A commercial knee system (U-knee system, United Orthopedic Co., Taipei, Taiwan) with a flat-on-flat design in the coronal plane and a semi-conformity design in the sagittal plane and 5 degrees of posterior slope in the tibial insert was used. The current design in the tibial component of U-knee system is a fixed bearing. The locking mechanism of the tibial component was modified to become a mobile bearing system. The mobile bearing knee prosthesis allows 1 mm translation in both ML and AP directions and 150 IE rotation of the tibial insert relative to the tibial baseplate. The curvatures of tibiofemoral joint in the mobile bearing design was identical with the fixed bearing design.
The material testing system (Bionix 858 II, MTS system Co., Eden Prairie, USA) was used to apply a compression force to the implant. The medium grade Fuji film with a sensitivity range of 9.8–49 MPa (Fuji Photo Film, Tokyo, Japan) was used to measure contact pressure. For calibration of the Fuji pressure sensitive film, an aluminum bar and polyethylene block with a
Fig. 1. Fuji prescale sensitive film calibration scheme: (a) Fuji film calibration set-up; (b) gray level–contact pressure curve.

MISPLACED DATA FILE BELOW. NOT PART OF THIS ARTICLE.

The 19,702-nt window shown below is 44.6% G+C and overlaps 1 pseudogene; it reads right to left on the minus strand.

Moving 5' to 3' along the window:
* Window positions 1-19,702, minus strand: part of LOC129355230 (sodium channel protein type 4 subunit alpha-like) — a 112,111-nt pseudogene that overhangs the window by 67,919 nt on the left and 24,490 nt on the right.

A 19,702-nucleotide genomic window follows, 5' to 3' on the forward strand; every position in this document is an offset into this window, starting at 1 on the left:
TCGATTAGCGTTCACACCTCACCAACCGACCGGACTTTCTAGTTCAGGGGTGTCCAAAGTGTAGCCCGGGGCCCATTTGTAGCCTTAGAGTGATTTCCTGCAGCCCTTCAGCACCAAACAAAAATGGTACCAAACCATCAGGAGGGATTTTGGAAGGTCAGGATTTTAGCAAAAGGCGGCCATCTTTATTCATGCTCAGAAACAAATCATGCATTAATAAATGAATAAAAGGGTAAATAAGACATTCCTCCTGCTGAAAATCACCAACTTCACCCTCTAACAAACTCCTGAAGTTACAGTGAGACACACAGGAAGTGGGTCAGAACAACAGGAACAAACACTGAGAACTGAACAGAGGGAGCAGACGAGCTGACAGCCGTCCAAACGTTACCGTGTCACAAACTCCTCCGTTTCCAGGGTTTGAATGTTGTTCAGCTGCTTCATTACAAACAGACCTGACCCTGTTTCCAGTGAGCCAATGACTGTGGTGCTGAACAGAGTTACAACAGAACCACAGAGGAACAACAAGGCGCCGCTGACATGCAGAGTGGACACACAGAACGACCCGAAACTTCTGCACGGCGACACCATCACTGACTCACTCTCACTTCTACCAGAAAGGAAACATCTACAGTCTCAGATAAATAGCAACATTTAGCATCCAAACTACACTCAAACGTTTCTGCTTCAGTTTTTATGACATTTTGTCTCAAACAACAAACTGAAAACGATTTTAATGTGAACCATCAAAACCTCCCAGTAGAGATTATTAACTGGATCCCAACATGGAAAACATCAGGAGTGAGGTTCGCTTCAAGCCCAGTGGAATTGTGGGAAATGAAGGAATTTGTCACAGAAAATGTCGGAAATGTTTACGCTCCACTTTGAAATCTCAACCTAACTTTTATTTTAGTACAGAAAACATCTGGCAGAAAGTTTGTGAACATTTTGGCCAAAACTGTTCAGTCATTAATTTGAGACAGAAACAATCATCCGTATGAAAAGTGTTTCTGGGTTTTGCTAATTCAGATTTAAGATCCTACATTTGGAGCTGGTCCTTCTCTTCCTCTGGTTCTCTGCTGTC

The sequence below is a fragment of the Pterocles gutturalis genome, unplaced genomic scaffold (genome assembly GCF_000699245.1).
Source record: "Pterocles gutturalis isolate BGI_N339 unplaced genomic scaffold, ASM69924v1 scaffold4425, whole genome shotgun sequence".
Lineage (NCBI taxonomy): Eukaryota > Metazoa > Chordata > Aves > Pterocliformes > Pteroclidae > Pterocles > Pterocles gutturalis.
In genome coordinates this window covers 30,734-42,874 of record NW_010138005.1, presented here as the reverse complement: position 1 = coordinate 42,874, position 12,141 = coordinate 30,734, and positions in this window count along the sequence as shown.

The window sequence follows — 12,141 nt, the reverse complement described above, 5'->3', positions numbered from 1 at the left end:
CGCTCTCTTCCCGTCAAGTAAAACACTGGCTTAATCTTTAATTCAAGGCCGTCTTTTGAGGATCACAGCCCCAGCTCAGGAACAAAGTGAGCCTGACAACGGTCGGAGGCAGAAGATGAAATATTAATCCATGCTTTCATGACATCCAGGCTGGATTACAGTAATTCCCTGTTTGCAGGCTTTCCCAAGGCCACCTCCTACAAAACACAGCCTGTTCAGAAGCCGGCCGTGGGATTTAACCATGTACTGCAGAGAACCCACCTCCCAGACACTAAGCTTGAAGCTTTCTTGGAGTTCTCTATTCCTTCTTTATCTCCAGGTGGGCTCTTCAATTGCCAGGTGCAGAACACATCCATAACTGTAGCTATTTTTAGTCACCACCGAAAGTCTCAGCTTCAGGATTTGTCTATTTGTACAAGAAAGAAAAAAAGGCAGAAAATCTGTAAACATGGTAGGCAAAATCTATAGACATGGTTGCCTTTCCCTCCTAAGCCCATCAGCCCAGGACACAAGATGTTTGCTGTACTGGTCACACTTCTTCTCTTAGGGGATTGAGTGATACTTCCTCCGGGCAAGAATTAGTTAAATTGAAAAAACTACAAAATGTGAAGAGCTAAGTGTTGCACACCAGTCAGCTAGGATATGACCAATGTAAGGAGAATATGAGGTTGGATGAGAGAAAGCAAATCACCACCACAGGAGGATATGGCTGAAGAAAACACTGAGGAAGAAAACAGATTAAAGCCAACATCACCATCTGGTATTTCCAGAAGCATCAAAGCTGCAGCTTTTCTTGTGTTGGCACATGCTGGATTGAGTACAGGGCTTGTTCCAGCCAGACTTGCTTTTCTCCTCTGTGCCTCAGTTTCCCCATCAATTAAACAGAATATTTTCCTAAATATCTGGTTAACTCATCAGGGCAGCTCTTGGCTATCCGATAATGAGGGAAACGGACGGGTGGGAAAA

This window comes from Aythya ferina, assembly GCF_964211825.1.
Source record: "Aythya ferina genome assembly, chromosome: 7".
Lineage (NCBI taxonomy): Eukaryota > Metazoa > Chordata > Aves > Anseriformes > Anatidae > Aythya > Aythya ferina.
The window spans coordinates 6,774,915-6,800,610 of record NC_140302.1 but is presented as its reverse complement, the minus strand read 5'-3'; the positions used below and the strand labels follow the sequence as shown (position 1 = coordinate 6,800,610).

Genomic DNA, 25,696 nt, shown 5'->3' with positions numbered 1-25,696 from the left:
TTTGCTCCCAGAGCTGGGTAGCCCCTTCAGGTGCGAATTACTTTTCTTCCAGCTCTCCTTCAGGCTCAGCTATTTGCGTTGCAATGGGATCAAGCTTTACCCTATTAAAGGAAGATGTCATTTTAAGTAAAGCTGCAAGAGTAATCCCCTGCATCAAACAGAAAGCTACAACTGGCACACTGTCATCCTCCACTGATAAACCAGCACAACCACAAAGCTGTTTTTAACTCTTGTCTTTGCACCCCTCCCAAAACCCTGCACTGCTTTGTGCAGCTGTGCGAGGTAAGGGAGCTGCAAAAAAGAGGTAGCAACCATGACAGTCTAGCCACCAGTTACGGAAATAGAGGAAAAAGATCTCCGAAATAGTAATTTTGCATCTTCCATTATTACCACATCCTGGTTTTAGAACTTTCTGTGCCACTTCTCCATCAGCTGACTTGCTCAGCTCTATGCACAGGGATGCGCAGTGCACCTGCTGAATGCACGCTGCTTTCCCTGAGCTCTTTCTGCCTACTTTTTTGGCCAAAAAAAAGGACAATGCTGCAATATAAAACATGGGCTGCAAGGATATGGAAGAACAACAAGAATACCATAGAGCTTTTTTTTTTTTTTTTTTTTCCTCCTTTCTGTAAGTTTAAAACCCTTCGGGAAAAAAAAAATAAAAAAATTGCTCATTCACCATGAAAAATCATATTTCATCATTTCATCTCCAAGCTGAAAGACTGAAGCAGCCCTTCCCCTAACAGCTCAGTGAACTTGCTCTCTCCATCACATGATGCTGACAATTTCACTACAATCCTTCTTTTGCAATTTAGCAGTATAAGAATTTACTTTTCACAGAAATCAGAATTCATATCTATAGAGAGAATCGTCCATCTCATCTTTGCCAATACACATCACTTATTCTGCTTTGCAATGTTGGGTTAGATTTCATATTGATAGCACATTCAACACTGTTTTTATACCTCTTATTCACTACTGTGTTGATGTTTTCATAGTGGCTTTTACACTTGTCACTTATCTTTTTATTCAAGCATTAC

Fig. 2. The experimental set-up.
calibration scheme (Fig. 1) was used to estimate the contact pressure and compare with previous calibration studies (Wang et al., 1995).
A compression force of 3000 N with a loading rate of 200 N/s (Liau et al., 1999), was applied to the implant at zero degrees of knee flexion. The femoral and tibial components were held in a custom made fixture that mounted in the testing system (Fig. 2). The tibial fixture can be adjusted for the AP and ML translation. After aligning the normal contact alignment (Cheng et al., 1998), the surgical malalignment was simulated. The simulated malalignments included AP maltranslations (2 and 4 mm), ML maltranslations (0.5 and 1 mm) and IE rotations (10, 30, 50 and 100) of the femoral component relative to the tibial component (Liau et al., 1999). Each condition was tested using a new polyethylene insert and was repeated three times to ensure reproducibility The comparison of contact pressure on the tibiofemoral joint of fixed bearing and mobile bearing knee prostheses was performed to investigate the accommodation of mobile bearing knee on surgical malalignment. A student t-test was used for statistical analysis and the level of significance was set at P ¼ 0:05.
The typical results of the contact pressure distribution of the neutral and malalignment positions measured by Fuji prescale sensitive film were shown in Fig. 3. The maximum contact pressure (MCP) of fixed bearing design was 23.6 MPa, which was significantly higher than the mobile bearing design (22.3 MPa) (P < 0:05) under the normal contact alignment. The MCP of fixed bearing design was also significantly higher than the mobile bearing design when the femoral component was translated posteriorly 2 and 4 mm (Fig. 4), and was translated medially or laterally (Fig. 5). The greatest increase of MCP in AP maltranslation was 7.63% and 7.62% relative to the neutral contact alignment in the fixed and mobile bearing designs respectively. In ML